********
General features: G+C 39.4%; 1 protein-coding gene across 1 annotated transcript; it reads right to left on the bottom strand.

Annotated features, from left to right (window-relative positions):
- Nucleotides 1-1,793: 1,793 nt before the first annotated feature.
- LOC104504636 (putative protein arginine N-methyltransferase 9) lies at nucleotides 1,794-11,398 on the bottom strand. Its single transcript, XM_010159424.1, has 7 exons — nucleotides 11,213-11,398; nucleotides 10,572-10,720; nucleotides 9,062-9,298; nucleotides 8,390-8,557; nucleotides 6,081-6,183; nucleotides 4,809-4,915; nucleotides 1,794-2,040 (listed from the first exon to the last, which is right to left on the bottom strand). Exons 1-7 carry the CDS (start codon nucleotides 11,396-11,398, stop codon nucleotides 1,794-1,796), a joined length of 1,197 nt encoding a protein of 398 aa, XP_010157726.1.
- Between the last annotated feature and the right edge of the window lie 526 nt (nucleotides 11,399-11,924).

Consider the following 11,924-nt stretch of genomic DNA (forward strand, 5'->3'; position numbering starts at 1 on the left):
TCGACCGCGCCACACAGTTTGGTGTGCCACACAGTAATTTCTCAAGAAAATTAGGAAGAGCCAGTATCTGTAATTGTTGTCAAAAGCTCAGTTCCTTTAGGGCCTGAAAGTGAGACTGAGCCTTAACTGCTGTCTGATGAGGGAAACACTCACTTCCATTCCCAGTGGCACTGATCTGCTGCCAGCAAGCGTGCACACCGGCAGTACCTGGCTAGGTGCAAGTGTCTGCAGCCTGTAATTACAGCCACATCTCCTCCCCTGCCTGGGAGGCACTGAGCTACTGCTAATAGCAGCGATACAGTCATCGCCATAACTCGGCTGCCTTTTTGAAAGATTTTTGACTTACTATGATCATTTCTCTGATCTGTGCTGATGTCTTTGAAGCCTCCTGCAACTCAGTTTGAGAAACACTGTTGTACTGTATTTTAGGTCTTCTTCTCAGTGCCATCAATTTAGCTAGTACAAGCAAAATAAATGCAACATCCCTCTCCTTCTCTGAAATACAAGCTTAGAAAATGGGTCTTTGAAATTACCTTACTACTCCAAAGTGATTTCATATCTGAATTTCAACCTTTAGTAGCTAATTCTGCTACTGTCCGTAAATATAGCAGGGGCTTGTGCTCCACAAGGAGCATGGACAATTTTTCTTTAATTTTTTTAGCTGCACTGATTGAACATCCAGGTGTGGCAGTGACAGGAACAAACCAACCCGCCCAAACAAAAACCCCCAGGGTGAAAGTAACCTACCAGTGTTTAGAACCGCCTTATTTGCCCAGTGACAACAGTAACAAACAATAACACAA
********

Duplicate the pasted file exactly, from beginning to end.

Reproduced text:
General features: G+C 39.4%; 1 protein-coding gene across 1 annotated transcript; it reads right to left on the bottom strand.

Annotated features, from left to right (window-relative positions):
- Nucleotides 1-1,793: 1,793 nt before the first annotated feature.
- LOC104504636 (putative protein arginine N-methyltransferase 9) lies at nucleotides 1,794-11,398 on the bottom strand. Its single transcript, XM_010159424.1, has 7 exons — nucleotides 11,213-11,398; nucleotides 10,572-10,720; nucleotides 9,062-9,298; nucleotides 8,390-8,557; nucleotides 6,081-6,183; nucleotides 4,809-4,915; nucleotides 1,794-2,040 (listed from the first exon to the last, which is right to left on the bottom strand). Exons 1-7 carry the CDS (start codon nucleotides 11,396-11,398, stop codon nucleotides 1,794-1,796), a joined length of 1,197 nt encoding a protein of 398 aa, XP_010157726.1.
- Between the last annotated feature and the right edge of the window lie 526 nt (nucleotides 11,399-11,924).

Consider the following 11,924-nt stretch of genomic DNA (forward strand, 5'->3'; position numbering starts at 1 on the left):
TCGACCGCGCCACACAGTTTGGTGTGCCACACAGTAATTTCTCAAGAAAATTAGGAAGAGCCAGTATCTGTAATTGTTGTCAAAAGCTCAGTTCCTTTAGGGCCTGAAAGTGAGACTGAGCCTTAACTGCTGTCTGATGAGGGAAACACTCACTTCCATTCCCAGTGGCACTGATCTGCTGCCAGCAAGCGTGCACACCGGCAGTACCTGGCTAGGTGCAAGTGTCTGCAGCCTGTAATTACAGCCACATCTCCTCCCCTGCCTGGGAGGCACTGAGCTACTGCTAATAGCAGCGATACAGTCATCGCCATAACTCGGCTGCCTTTTTGAAAGATTTTTGACTTACTATGATCATTTCTCTGATCTGTGCTGATGTCTTTGAAGCCTCCTGCAACTCAGTTTGAGAAACACTGTTGTACTGTATTTTAGGTCTTCTTCTCAGTGCCATCAATTTAGCTAGTACAAGCAAAATAAATGCAACATCCCTCTCCTTCTCTGAAATACAAGCTTAGAAAATGGGTCTTTGAAATTACCTTACTACTCCAAAGTGATTTCATATCTGAATTTCAACCTTTAGTAGCTAATTCTGCTACTGTCCGTAAATATAGCAGGGGCTTGTGCTCCACAAGGAGCATGGACAATTTTTCTTTAATTTTTTTAGCTGCACTGATTGAACATCCAGGTGTGGCAGTGACAGGAACAAACCAACCCGCCCAAACAAAAACCCCCAGGGTGAAAGTAACCTACCAGTGTTTAGAACCGCCTTATTTGCCCAGTGACAACAGTAACAAACAATAACACAA